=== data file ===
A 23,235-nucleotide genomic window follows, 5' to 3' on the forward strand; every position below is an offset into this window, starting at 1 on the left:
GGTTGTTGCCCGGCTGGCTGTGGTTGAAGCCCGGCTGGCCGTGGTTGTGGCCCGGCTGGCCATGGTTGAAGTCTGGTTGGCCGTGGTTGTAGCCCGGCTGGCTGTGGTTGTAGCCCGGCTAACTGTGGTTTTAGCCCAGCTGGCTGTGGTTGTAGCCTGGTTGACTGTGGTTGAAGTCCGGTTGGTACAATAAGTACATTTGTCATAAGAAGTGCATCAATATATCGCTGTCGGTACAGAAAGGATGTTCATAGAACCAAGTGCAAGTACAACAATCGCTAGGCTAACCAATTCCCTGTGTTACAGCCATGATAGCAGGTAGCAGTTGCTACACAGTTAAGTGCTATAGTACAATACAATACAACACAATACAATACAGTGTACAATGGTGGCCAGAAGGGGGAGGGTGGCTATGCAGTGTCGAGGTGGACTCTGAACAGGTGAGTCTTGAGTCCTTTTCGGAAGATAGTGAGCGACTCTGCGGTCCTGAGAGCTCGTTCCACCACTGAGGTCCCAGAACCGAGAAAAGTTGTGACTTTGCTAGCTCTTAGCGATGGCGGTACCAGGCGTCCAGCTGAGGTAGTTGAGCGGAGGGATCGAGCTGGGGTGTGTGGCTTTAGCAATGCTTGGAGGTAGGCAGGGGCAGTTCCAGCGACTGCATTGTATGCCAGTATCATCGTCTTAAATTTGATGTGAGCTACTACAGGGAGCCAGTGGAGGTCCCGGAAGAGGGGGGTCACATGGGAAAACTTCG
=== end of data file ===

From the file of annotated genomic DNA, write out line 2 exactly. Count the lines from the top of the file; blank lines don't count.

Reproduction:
GGTTGTTGCCCGGCTGGCTGTGGTTGAAGCCCGGCTGGCCGTGGTTGTGGCCCGGCTGGCCATGGTTGAAGTCTGGTTGGCCGTGGTTGTAGCCCGGCTGGCTGTGGTTGTAGCCCGGCTAACTGTGGTTTTAGCCCAGCTGGCTGTGGTTGTAGCCTGGTTGACTGTGGTTGAAGTCCGGTTGGTACAATAAGTACATTTGTCATAAGAAGTGCATCAATATATCGCTGTCGGTACAGAAAGGATGTTCATAGAACCAAGTGCAAGTACAACAATCGCTAGGCTAACCAATTCCCTGTGTTACAGCCATGATAGCAGGTAGCAGTTGCTACACAGTTAAGTGCTATAGTACAATACAATACAACACAATACAATACAGTGTACAATGGTGGCCAGAAGGGGGAGGGTGGCTATGCAGTGTCGAGGTGGACTCTGAACAGGTGAGTCTTGAGTCCTTTTCGGAAGATAGTGAGCGACTCTGCGGTCCTGAGAGCTCGTTCCACCACTGAGGTCCCAGAACCGAGAAAAGTTGTGACTTTGCTAGCTCTTAGCGATGGCGGTACCAGGCGTCCAGCTGAGGTAGTTGAGCGGAGGGATCGAGCTGGGGTGTGTGGCTTTAGCAATGCTTGGAGGTAGGCAGGGGCAGTTCCAGCGACTGCATTGTATGCCAGTATCATCGTCTTAAATTTGATGTGAGCTACTACAGGGAGCCAGTGGAGGTCCCGGAAGAGGGGGGTCACATGGGAAAACTTCG